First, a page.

100% Success trial – Day 26

For 30 days, I have decided to only undertake tasks that I know I can successfully accomplish, in order to bring success in my life, and see if the common sense saying: “Success breeds more success” is true.

Since, I’ve been talking a few times about the number of words I’ve written on my novel (I’m at 8,500 today), I would like to share with you a quote I got from a novel called “A Tale of Love and Darkness” by Amos Oz. It describes so well the experience of writing (and he talks about the number of words in a book too!!)

“If you write an eighty thousand word novel you have to make about a quarter of a million decisions, not just decisions about the outline or plot, who will live or die, who will fall in love or be unfaithful, who will make a fortune or a fool of himself, the names and faces of the characters, their habits and occupations, the chapter divisions, the title of the book (these are the simplest, broadest decisions);not just what to narrate and what to gloss over, what comes first and what comes last, what to spell out and what to allude to indirectly (these are also fairly broad decisions); but you also have to make thousands of finer decisions, such as whether to write, in the third sentence from the end of that paragraph, “blue” or “bluish.”. Or should it just be “pale blue?” Or “sky blue?” Or “royal blue?” Or should it really be “blue-grey?” And should this “greyish blue” be at the beginning of the sentence, or should it only shine out towards the end? Or in the middle? Or should it just be caught up in the flow of a complex sentence, full of subordinate clauses? Or would it be best to just write the three words “in the evening light,” without trying to colour it in, either”grey-blue” or “dusty blue” or whatever?”


On the health front, I’m experimenting something new. I’ve been doing a lot of brainstorming to see what action I was sure to succeed in order to become more healthy. At the beginning of the trial, I remember I wrote that I set myself the goal to follow the Paul McKenna rules for 30 minutes, and then at the end, why not continue and do it for another 30 minutes? I did that for about a week, and then one time I failed, so I never set myself this task again, since my experiment is to only undertake actions that I am sure to succeed.

So I set some time to think about it, and two ideas came out. First, I might brainstorm this phenomenon (i.e. my overeating) as much as I want, at the end of the day, it is a matter of the body and not of the mind. The mind can help, but my mind already has known for years that I’ve got to stop overeating. So I need to find actions that concern the body, rather than the mind!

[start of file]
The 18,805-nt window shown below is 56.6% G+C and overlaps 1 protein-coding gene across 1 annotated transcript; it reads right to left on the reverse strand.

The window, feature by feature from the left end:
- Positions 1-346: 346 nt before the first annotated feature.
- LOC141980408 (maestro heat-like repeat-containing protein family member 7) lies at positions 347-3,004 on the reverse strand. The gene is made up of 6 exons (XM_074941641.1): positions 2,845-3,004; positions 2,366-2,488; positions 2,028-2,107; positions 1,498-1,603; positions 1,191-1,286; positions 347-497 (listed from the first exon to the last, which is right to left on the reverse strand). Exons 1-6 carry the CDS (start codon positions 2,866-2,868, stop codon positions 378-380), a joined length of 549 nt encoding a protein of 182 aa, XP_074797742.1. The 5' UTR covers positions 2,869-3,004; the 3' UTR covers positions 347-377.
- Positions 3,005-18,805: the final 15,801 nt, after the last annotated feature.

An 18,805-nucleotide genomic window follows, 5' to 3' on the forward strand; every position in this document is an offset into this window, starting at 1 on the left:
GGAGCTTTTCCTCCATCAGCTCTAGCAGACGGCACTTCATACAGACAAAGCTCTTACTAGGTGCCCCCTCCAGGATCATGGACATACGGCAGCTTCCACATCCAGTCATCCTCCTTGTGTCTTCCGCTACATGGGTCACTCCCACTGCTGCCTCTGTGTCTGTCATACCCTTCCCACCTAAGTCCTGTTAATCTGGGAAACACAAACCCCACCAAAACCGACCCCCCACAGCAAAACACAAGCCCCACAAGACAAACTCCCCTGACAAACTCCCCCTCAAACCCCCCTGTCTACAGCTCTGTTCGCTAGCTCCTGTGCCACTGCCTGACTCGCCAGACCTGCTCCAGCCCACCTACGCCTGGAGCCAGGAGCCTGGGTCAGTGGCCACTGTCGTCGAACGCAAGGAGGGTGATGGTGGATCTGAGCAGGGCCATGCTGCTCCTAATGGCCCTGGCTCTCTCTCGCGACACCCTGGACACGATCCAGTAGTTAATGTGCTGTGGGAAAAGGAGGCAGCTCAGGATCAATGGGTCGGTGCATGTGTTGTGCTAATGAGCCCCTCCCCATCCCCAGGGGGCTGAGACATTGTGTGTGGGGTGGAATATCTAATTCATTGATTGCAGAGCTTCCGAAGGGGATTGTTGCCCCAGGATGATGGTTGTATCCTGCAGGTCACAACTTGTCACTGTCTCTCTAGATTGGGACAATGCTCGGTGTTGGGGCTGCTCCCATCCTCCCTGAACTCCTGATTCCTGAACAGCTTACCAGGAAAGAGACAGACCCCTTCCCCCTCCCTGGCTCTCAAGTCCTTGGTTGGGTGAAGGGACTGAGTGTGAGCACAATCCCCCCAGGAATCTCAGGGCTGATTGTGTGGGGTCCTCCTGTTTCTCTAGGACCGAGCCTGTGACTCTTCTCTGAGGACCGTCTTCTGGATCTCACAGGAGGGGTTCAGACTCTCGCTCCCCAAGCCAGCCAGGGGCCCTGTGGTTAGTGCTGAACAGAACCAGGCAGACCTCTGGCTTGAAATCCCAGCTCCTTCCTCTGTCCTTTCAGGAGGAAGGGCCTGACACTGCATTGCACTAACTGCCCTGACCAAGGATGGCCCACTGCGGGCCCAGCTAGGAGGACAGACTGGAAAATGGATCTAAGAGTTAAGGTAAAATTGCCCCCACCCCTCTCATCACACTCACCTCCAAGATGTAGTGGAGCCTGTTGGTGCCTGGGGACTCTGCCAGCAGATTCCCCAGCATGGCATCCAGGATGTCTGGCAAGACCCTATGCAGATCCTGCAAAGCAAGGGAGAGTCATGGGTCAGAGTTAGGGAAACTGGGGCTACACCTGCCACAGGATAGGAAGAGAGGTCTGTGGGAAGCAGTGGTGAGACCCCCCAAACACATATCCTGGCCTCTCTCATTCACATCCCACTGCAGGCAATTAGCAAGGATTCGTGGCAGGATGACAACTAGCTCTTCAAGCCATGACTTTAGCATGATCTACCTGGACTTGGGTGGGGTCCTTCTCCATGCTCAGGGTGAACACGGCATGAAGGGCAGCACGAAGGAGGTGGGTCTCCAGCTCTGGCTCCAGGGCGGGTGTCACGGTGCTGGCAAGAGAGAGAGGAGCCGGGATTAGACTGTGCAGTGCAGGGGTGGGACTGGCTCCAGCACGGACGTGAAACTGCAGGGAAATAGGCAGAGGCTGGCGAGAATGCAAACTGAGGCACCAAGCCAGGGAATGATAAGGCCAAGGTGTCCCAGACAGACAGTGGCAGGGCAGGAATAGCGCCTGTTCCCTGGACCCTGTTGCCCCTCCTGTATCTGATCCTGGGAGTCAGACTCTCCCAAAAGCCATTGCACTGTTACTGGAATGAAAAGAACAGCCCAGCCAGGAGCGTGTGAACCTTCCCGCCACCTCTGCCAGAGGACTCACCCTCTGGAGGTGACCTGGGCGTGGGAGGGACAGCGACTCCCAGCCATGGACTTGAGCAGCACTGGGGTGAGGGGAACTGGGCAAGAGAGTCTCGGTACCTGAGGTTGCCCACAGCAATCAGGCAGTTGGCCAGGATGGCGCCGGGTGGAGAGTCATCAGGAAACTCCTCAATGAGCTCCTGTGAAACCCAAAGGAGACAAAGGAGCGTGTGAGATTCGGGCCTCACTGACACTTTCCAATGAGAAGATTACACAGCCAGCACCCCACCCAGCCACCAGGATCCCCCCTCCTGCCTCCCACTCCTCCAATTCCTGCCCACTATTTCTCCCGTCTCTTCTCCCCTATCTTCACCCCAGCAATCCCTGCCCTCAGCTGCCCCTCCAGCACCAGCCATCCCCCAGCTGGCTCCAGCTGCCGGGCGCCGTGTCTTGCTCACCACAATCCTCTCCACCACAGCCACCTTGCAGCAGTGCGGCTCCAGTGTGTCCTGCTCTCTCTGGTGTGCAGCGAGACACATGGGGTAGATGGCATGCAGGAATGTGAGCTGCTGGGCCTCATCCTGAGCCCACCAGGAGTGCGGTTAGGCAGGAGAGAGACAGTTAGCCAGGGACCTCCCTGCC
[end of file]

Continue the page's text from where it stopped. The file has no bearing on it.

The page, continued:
Second, working on your health is not like writing a book. With a book, you can almost only take positive actions. I mean that even if you don’t write for one day, words don’t erase by themselves at night. They stay in the page, therefore, unless you decide to delete everything, you can only work constructively on a book. With health, it’s different, if you don’t have positive behaviours towards your health, it goes away with automatic behaviours (i.e. not exercizing, or not eating healthily). this made me think about a strategy class we had during the MBA. You acquire a capital of health, but it leaks very fast and you have to work on it everyday in order to maintain it.

So where does this lead me? I need to work on the body, and I need to find a way to do it constantly. How do I reconcile this with 100% success trial, since I’m not 100% sure I can hold healthy behaviors 24/7?

This led me to brainstorm further about the nature of negative health behaviours. When I go on an overeating run, I always have the feeling that I am not at the command of the plane; i.e. my brain is sending information to stop overeating, but the rest is not responding. It is a very compulsive attitude, almost as if I was addicted, but the problem is that there is not really a drug involved- otherwise everybody would be addicted to food and therefore overweight.

I tried to isolate this compulsive part. First, I put this compulsive part in my mind. I decided that I had some sort of a split personality problem, and that the Ben that wants to be healthy was sometimes short-circuited by some sort of a saboteur Bizarro-Ben who wants me to be fat (KPK, you know what I’m talking about!) I tried to understand this part of myself, but this path didn’t lead me anywhere.

Today, I tried to look at the problem differently. I put the part of me that wanted to get fat not in my mind, but in my body. I view my body as an animal that has bad habits. It has the habit of extending its arms towards food, take it and puts it in my mouth. So here is what I’m trying at the moment (I know it’s a bit far fetched, but remember it’s all experimental…) I’ve decided to treat my body like a wild animal that needs to be trained (like a lion trained in a circus).

Here is what I’ve done yesterday and today: I’ve decided that, for 5 minutes, I would put my hands on the table, and not move them at all. (I chose to do this, because I know I could succeed). For the past two days, everytime I’ve felt like eating compulsively, I remembered that feeling of being in control of my body for 5 minutes, of choosing to have my hands and my arms not move because my will wanted so… and believe it or not, I didn’t reach for the food I was eager to eat compulsively! So I’ll keep blogging about that to see if it proves successful in the long run.

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